For example, we recently posted a video blog that features TELUS, a Canadian service provider, which has leveraged Cisco Unified Service Delivery architecture to unify data center and networking resources. The aggregator widget links to the video, as well as other Service Provider Data Center, Virtualization & Cloud multimedia, so you can quickly find related content.
Recently we talked about scaling up for Zettabyte Era growth. However, what’s important to remember is that traffic will often be carried over many networks to reach its destination – and somewhere, somehow there must be a way to interconnect them. Ethernet is far and away the most popular way to do that not just for its flexibility but also because it is the most cost effective.
As a Local Area Network technology, Ethernet (and let’s not forget to capitalize that “E”!) wasn’t originally designed for interconnecting carriers – a number of innovations were needed before it could be called “Carrier Ethernet.” For example, there was no easy way to troubleshoot connections, to scale the number of virtual local area networks, or VLANs, needed in a service provider environment, or even a set of industry standards that could be referenced to ensure that services across multiple carriers and equipment vendors could interoperate.
Today, those issues are gone. Now Ethernet Operations and Maintenance is much more sophisticated to enable performance monitoring and fault management. Ethernet encapsulation standards such as 802.1ad and 802.1ah (you know, the things you too probably discuss at your weekend BBQs) define how to greatly increase the number of circuits that could be carried, and more importantly to allow for Ethernet tags to be carried across multiple service providers.
Most recently a new standard has been ratified by the Metro Ethernet Forum that defines how service providers should interconnect with each other. Our Cisco representative, Lionel Florit (who is also on the MEF Board of Directors and co-chair of the Technical Committee), reported that the Ethernet Network-to-Network Interface specification (known as “MEF 26″ to Lionel and our standards team but is referred to by people like me as “that thing that Lionel worked on that, you know, made things work better together”) was ratified in January 2010. This will remove many obstacles that affect a service provider’s ability to easily exchange data, voice, and video traffic using a common Ethernet framework with other providers at Layer 2.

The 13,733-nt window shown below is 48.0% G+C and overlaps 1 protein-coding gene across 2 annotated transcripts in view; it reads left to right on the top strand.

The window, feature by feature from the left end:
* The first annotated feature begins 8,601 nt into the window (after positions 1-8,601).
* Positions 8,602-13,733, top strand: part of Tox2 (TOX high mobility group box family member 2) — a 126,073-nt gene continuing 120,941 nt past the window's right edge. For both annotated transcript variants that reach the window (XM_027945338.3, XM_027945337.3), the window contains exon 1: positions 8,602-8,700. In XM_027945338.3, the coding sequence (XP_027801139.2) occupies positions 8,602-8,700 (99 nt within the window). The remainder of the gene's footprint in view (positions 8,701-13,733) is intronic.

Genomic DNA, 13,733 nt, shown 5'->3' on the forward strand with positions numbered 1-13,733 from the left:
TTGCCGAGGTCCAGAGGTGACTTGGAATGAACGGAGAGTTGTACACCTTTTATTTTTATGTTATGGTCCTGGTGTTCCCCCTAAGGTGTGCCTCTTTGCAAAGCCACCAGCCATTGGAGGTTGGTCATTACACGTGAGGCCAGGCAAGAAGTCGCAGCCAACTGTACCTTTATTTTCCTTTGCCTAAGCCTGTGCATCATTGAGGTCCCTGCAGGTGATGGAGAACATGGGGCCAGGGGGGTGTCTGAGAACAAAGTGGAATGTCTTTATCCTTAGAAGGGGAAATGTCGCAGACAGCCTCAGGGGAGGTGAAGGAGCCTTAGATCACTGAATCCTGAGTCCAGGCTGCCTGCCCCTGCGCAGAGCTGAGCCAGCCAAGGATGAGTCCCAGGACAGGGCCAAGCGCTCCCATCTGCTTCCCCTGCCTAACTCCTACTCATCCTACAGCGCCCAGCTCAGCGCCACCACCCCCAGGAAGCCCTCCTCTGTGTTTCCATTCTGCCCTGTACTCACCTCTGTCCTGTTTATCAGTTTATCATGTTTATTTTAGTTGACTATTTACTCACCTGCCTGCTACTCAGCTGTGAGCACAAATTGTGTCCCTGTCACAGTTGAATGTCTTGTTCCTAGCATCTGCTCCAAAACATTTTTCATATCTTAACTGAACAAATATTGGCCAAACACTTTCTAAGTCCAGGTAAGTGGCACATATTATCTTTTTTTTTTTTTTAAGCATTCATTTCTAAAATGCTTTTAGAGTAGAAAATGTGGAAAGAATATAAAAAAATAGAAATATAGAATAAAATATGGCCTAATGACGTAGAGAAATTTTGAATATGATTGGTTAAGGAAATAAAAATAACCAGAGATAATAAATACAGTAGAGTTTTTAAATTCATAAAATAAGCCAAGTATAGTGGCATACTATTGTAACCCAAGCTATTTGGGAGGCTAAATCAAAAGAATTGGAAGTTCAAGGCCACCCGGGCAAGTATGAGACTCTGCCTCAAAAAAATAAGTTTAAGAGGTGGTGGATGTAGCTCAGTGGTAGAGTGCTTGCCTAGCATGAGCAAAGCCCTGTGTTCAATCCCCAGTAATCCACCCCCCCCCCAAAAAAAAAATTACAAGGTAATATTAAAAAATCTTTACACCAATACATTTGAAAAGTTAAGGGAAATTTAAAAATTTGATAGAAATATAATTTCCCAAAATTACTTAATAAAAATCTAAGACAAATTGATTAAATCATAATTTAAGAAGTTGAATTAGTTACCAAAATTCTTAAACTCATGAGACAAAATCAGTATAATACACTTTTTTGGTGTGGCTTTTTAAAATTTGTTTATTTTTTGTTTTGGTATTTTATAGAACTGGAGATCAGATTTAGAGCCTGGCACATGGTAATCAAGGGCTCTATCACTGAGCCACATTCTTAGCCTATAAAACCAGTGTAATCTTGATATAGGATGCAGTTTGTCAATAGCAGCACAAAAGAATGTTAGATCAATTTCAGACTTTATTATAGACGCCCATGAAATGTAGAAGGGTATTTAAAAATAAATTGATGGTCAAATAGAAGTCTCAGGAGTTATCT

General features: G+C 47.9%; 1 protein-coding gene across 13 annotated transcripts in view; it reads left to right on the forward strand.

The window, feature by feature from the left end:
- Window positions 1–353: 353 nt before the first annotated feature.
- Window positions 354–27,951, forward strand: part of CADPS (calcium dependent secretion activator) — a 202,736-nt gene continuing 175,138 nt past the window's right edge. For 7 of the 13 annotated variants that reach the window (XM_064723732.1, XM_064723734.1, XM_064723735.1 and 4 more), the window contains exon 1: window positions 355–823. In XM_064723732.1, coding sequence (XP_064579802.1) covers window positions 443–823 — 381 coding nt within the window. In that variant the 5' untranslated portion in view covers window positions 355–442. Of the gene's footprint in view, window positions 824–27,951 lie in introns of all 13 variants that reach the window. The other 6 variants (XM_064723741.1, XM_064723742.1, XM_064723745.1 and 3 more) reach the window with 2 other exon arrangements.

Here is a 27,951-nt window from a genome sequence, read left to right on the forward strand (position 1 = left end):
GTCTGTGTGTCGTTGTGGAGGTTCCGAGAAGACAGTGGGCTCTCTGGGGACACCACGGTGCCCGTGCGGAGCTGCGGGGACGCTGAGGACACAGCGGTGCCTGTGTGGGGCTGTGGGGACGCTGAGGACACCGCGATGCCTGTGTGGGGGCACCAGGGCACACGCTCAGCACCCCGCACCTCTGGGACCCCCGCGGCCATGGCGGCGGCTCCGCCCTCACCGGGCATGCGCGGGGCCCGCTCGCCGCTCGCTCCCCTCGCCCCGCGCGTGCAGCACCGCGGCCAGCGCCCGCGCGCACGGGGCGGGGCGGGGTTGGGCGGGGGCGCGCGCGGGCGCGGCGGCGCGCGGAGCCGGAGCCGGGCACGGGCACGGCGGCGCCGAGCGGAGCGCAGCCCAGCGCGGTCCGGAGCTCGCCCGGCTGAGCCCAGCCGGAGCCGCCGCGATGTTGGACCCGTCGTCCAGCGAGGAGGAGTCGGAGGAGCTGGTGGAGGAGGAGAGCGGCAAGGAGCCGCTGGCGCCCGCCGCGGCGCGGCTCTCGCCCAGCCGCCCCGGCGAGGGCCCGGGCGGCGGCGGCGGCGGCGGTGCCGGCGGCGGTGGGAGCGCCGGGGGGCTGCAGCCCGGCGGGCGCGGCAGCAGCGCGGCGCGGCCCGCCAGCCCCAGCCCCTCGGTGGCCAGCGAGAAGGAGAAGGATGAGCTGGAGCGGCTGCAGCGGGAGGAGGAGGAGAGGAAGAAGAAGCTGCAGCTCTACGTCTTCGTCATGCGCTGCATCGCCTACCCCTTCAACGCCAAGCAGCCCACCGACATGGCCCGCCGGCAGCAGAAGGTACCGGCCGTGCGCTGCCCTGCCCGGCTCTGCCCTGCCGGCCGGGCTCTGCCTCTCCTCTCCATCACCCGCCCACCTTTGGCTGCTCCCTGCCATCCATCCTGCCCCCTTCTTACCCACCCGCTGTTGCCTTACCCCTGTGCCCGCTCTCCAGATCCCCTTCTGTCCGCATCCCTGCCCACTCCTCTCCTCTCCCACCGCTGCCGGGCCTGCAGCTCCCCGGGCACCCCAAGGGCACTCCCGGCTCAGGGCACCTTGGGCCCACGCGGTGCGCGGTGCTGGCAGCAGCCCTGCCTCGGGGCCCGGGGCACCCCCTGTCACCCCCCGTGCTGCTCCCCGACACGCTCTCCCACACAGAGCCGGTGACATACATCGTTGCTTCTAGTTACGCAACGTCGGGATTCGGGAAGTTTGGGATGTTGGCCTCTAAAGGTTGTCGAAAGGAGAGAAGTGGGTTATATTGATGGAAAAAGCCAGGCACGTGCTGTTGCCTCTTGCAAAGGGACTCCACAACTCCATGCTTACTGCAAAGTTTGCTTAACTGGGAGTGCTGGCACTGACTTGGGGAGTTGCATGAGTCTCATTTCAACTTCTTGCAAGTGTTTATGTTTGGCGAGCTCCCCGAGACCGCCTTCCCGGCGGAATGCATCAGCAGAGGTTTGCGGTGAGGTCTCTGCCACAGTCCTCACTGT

All of this is leading to the creation of a new, innovative type of service provider – the “Ethernet exchange” Provider. An Ethernet exchange is a carrier-neutral facility that enables both carriers and enterprise customers the ability interconnect using Ethernet interfaces using standardized service agreements. Somewhat like an airport terminal – everyone meets at the airport but has a choice of different carriers and destinations once they get there. The exchange concept is how carriers will meet the challenge to expand Ethernet service availability to all required customer endpoints while reducing time-to-revenue and reducing operational expenses. The Ethernet exchange also aids providers to scale more quickly and profitably, because connections to the exchange can be augmented as traffic increases.
Awareness of the challenges associated with the forthcoming depletion of IPv4 addresses is increasing in the general public. While we’ve been highlighting some of the challenges and solutions to the problem some time now, the issue is getting more and more attention in the mainstream press. Last month CNN.com raised the issue with “Are you Ready for the Big Internet Crunch” which mentions the current estimate of September 2011 as being the exact time when we exhaust all IPv4 addresses.
What’s pretty amazing when you compare the estimates now to those of a similar article published over a decade earlier (September 1999) by CNN as well: “The Great IP Crunch of 2010.” Being off by only 10% a decade out is quite an accomplishment in the fast moving technology industry! What’s just as interesting, from my standpoint at least, is that the 1999 article mentions only one company by name that was preparing early: Japan’s NTT.
That preparation is now paying off for NTT Communications.
We had a chance to sit down with NTT America’s Chief Technology Officer Douglas A. Junkins to discuss demand for 100GE services and the importance of an IPv6-ready network. They are at the leading edge of the transition that will only make their perspectives all the more valuable for this industry. I encourage you to watch.